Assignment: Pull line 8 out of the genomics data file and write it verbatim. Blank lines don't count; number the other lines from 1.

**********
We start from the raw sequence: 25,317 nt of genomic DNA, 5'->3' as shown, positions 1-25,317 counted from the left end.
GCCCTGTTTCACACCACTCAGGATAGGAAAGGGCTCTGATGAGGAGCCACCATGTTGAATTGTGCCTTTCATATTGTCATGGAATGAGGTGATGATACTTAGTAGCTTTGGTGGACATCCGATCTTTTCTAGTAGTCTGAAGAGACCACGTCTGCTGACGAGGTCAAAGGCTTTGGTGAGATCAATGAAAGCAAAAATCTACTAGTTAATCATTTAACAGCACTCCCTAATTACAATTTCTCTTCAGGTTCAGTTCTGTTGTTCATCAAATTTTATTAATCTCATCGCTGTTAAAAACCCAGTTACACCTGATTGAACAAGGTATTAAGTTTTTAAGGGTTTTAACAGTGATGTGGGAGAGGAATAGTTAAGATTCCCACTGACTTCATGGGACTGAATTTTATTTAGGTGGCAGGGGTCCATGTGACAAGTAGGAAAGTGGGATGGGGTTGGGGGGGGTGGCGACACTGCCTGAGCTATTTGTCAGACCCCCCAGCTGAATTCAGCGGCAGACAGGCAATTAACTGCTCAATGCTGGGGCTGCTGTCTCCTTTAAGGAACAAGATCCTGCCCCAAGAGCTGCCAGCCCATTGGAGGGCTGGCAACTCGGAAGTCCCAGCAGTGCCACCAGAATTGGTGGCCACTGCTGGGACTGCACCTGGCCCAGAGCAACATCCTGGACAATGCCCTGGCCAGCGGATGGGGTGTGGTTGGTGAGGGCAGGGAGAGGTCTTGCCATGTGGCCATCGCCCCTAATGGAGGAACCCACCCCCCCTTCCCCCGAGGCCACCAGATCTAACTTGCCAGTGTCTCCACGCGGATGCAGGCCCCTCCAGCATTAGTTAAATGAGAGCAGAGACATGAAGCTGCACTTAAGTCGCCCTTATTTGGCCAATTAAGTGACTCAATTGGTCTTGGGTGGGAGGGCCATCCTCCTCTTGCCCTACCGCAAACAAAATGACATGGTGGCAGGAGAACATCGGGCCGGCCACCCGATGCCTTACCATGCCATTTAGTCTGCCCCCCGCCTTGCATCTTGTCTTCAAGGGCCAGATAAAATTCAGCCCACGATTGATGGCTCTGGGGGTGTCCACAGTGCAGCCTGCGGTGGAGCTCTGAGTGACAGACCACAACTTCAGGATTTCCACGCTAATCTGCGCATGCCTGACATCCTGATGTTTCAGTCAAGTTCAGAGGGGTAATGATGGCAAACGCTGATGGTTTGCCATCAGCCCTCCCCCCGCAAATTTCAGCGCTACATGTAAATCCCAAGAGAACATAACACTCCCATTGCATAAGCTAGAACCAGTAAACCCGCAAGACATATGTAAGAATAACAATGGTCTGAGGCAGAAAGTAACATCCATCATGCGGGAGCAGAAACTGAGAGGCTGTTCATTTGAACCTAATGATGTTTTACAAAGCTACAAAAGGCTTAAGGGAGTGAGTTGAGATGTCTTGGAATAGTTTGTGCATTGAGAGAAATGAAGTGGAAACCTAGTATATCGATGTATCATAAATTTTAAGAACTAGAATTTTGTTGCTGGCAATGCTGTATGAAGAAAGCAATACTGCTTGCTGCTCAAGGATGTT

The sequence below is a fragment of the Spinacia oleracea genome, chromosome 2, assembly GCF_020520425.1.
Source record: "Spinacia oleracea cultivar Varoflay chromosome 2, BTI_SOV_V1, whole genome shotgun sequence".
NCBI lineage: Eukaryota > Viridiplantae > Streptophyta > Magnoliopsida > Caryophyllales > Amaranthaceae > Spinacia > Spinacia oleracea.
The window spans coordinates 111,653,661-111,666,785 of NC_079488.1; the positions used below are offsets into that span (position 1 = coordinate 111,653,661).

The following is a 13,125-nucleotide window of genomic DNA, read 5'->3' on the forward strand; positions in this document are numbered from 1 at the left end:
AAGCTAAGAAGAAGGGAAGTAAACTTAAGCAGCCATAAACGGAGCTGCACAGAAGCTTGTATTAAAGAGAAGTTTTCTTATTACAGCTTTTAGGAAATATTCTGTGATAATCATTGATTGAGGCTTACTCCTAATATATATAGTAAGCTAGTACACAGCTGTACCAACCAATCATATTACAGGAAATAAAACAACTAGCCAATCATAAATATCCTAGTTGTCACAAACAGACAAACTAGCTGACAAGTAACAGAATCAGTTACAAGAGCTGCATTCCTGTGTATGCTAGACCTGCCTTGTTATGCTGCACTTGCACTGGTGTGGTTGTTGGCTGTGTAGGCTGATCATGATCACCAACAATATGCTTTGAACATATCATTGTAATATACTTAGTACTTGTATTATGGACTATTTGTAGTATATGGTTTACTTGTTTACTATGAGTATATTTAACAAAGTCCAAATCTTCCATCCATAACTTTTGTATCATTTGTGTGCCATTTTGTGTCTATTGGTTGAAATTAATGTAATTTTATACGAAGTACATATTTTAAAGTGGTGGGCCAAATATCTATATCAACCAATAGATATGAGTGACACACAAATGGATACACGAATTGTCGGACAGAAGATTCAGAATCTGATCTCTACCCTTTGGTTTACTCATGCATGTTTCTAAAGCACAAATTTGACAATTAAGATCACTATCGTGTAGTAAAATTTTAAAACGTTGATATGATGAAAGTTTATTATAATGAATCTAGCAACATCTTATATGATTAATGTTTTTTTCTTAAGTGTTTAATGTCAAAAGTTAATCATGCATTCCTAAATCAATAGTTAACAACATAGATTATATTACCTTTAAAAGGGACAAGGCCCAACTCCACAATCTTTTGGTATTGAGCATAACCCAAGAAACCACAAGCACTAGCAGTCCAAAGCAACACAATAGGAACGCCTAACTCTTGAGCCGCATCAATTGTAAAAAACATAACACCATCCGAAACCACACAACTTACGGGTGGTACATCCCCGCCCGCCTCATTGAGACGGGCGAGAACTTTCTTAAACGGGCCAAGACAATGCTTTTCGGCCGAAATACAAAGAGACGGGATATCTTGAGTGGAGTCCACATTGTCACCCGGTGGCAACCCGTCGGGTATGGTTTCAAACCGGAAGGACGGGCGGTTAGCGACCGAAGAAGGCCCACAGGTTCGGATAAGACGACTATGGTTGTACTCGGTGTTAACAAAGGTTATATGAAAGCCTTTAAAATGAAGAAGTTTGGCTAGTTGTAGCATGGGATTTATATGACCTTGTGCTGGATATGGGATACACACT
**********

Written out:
AAGCTAAGAAGAAGGGAAGTAAACTTAAGCAGCCATAAACGGAGCTGCACAGAAGCTTGTATTAAAGAGAAGTTTTCTTATTACAGCTTTTAGGAAATATTCTGTGATAATCATTGATTGAGGCTTACTCCTAATATATATAGTAAGCTAGTACACAGCTGTACCAACCAATCATATTACAGGAAATAAAACAACTAGCCAATCATAAATATCCTAGTTGTCACAAACAGACAAACTAGCTGACAAGTAACAGAATCAGTTACAAGAGCTGCATTCCTGTGTATGCTAGACCTGCCTTGTTATGCTGCACTTGCACTGGTGTGGTTGTTGGCTGTGTAGGCTGATCATGATCACCAACAATATGCTTTGAACATATCATTGTAATATACTTAGTACTTGTATTATGGACTATTTGTAGTATATGGTTTACTTGTTTACTATGAGTATATTTAACAAAGTCCAAATCTTCCATCCATAACTTTTGTATCATTTGTGTGCCATTTTGTGTCTATTGGTTGAAATTAATGTAATTTTATACGAAGTACATATTTTAAAGTGGTGGGCCAAATATCTATATCAACCAATAGATATGAGTGACACACAAATGGATACACGAATTGTCGGACAGAAGATTCAGAATCTGATCTCTACCCTTTGGTTTACTCATGCATGTTTCTAAAGCACAAATTTGACAATTAAGATCACTATCGTGTAGTAAAATTTTAAAACGTTGATATGATGAAAGTTTATTATAATGAATCTAGCAACATCTTATATGATTAATGTTTTTTTCTTAAGTGTTTAATGTCAAAAGTTAATCATGCATTCCTAAATCAATAGTTAACAACATAGATTATATTACCTTTAAAAGGGACAAGGCCCAACTCCACAATCTTTTGGTATTGAGCATAACCCAAGAAACCACAAGCACTAGCAGTCCAAAGCAACACAATAGGAACGCCTAACTCTTGAGCCGCATCAATTGTAAAAAACATAACACCATCCGAAACCACACAACTTACGGGTGGTACATCCCCGCCCGCCTCATTGAGACGGGCGAGAACTTTCTTAAACGGGCCAAGACAATGCTTTTCGGCCGAAATACAAAGAGACGGGATATCTTGAGTGGAGTCCACATTGTCACCCGGTGGCAACCCGTCGGGTATGGTTTCAAACCGGAAGGACGGGCGGTTAGCGACCGAAGAAGGCCCACAGGTTCGGATAAGACGACTATGGTTGTACTCGGTGTTAACAAAGGTTATATGAAAGCCTTTAAAATGAAGAAGTTTGGCTAGTTGTAGCATGGGATTTATATGACCTTGTGCTGGATATGGGATACACACT